Feb 7, 2014

Future of F-35 in Japan Unclear as Costs Mount

Two years after Japan agreed to buy F-35 to replace its F-4EJ Phantoms, the government has yet to give more than the vaguest hints about its future fighter replacement plans as the Defense Ministry struggles with a rising tide of costs and difficulties with the troubled stealth fighter program.
Following instructions of Prime Minister to recalibrate Japan’s defense posture to counter rising concerns, the MoD released its five-year Mid-Term Defense Plan and 10-year National Defense Program Outline in December, one year early. Yet the two documents are singularly unrevealing about Japan’s fighter plans.
While the midterm plan is explicit about a number of important new programs, it states only that Japan will buy 28 F-35s through Japanese fiscal 2018. The long-range plan states only that Japan is considering increasing its fighter inventory from 260 to 280.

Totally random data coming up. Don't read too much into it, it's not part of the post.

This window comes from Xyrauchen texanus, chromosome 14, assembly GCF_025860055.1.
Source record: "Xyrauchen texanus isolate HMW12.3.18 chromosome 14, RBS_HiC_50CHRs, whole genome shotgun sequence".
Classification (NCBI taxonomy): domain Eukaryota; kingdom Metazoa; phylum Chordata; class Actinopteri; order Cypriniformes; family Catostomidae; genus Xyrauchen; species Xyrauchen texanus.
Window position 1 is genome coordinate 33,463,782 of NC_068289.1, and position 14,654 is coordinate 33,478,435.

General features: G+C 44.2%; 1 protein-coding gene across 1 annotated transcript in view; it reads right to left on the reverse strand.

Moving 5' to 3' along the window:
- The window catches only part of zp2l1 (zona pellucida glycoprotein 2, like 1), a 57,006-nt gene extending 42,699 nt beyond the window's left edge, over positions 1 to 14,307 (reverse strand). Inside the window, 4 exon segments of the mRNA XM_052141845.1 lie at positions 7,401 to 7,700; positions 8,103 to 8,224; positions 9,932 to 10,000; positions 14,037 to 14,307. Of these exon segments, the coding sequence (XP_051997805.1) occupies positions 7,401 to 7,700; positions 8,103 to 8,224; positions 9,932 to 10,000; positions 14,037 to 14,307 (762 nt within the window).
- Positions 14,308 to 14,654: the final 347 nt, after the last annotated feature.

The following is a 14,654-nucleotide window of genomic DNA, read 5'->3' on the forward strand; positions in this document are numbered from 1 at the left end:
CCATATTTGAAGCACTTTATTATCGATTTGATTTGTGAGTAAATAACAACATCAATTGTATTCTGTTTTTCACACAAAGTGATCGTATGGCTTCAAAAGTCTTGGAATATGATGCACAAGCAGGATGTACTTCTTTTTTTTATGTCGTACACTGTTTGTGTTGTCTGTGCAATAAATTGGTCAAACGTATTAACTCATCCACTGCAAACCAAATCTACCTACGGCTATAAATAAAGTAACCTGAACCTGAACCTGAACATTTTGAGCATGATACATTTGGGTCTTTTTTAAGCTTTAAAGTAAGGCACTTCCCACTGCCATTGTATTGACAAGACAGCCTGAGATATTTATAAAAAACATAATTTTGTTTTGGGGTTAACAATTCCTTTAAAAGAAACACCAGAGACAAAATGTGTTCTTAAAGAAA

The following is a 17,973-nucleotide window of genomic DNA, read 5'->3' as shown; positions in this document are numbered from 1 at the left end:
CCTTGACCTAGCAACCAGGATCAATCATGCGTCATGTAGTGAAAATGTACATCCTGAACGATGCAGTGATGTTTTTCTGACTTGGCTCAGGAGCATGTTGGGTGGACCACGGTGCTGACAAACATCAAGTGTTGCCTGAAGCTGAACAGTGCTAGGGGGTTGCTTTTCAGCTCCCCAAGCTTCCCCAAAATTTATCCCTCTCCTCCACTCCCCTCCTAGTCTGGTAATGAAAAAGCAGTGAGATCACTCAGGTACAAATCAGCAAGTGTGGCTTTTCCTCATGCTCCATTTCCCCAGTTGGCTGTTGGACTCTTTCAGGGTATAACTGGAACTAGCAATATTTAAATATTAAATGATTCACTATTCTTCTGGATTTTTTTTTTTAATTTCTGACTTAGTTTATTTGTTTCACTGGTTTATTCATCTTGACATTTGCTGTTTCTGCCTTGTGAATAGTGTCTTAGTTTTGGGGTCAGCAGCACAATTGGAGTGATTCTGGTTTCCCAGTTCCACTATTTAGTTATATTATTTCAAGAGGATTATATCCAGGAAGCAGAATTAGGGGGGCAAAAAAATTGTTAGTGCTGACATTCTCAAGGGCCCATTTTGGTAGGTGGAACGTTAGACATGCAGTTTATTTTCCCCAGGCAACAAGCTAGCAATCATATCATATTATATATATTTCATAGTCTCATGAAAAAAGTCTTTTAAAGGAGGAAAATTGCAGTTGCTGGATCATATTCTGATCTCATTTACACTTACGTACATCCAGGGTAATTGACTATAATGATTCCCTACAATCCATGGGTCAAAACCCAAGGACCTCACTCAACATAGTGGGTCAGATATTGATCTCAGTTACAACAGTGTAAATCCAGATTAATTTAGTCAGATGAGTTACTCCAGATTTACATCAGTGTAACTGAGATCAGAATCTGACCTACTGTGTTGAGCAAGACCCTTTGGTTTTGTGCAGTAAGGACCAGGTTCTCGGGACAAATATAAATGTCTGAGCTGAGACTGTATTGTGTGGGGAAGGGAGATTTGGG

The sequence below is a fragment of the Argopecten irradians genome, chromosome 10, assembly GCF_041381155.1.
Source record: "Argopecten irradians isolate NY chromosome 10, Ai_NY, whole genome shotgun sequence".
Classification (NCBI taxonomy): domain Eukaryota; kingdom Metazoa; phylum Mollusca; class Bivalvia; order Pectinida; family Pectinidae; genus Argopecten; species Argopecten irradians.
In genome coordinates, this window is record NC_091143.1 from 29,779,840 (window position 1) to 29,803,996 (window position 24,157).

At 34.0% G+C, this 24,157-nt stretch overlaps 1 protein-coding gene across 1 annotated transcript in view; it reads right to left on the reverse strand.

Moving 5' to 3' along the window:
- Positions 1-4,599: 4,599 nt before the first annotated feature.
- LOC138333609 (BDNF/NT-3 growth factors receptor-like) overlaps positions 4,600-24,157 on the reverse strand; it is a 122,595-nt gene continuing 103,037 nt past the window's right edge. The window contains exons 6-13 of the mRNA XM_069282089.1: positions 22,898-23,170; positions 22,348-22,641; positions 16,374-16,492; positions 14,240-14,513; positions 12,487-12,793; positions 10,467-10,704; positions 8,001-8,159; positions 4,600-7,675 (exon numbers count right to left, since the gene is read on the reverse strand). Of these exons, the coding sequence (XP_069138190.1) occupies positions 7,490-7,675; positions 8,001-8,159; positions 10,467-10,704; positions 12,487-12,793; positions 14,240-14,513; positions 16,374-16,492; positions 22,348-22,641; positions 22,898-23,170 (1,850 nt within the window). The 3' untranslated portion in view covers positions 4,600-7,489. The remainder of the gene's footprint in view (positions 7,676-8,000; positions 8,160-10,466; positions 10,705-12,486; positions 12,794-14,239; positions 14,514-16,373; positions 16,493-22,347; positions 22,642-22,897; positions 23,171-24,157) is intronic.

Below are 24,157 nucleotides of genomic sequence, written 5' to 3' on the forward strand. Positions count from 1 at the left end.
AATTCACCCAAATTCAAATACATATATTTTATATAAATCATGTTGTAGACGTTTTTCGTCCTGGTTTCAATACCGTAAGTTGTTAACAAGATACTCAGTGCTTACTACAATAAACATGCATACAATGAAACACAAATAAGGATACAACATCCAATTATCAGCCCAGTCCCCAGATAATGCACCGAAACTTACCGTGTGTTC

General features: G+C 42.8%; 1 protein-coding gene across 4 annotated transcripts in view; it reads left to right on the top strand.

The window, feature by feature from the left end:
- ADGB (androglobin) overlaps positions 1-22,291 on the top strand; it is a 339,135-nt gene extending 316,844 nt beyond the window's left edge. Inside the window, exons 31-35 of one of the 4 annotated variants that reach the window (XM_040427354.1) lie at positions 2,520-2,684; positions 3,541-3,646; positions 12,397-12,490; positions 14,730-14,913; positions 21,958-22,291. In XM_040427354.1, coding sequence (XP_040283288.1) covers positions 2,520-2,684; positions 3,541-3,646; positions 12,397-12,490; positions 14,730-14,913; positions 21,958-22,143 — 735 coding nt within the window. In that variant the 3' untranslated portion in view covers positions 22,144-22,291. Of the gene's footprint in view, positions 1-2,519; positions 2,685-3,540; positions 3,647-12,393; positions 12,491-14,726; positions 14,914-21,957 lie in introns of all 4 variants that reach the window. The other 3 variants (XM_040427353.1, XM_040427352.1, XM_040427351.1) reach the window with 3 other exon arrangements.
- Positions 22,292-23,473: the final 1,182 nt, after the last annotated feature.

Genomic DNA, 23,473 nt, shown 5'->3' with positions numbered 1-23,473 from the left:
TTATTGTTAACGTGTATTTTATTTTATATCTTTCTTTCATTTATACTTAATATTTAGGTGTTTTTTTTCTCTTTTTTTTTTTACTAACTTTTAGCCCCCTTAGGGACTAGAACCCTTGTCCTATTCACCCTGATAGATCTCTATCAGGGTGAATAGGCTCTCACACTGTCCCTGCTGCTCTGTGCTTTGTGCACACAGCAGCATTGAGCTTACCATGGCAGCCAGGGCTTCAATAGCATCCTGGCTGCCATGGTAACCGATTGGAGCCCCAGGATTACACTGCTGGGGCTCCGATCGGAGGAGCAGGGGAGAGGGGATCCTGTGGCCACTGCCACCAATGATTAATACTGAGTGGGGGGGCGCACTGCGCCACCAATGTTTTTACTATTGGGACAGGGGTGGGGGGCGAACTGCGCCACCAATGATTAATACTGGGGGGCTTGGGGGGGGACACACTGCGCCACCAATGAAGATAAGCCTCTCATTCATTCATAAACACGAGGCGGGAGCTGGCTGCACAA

The plan also called for the purchase of 17 Bell Boeing V-22 Osprey tilt-rotor aircraft, three Global Hawk surveillance drones and 52 amphibious vehicles to counter the increasingly expansionist Chinese Navy and deter threats to Japan’s long southeastern island chain.
The plan for 28 F-35s is in line with the MoD’s December 2011 agreement to eventually deploy 42 of the fighters, which should be completed by around 2021, with 38 to be assembled in Japan under a final assembly and checkout deal, according to internal MoD planning documents, said defense analyst Shinichi Kiyotani.
Under a June 2013 foreign military sales agreement with the US, Japan committed to purchase the first four F-35As at US $124 million each. The price was already at a premium to theoriginally agreed, due to the then-continuing development and testing difficulties the F-35 program was facing.
Since then, prices have continued to climb, especially with the yen’s devaluation. The price of the first two fighters to be purchased for fiscal 2013 climbed, and the cost for the next four for fiscal 2014 has risen.
Bearing in mind the rising costs of the F-35 program, the MoD is still figuring out what it can do about the long-term replacement of around 200 F-15J fighters and 90 F-2 fighters.

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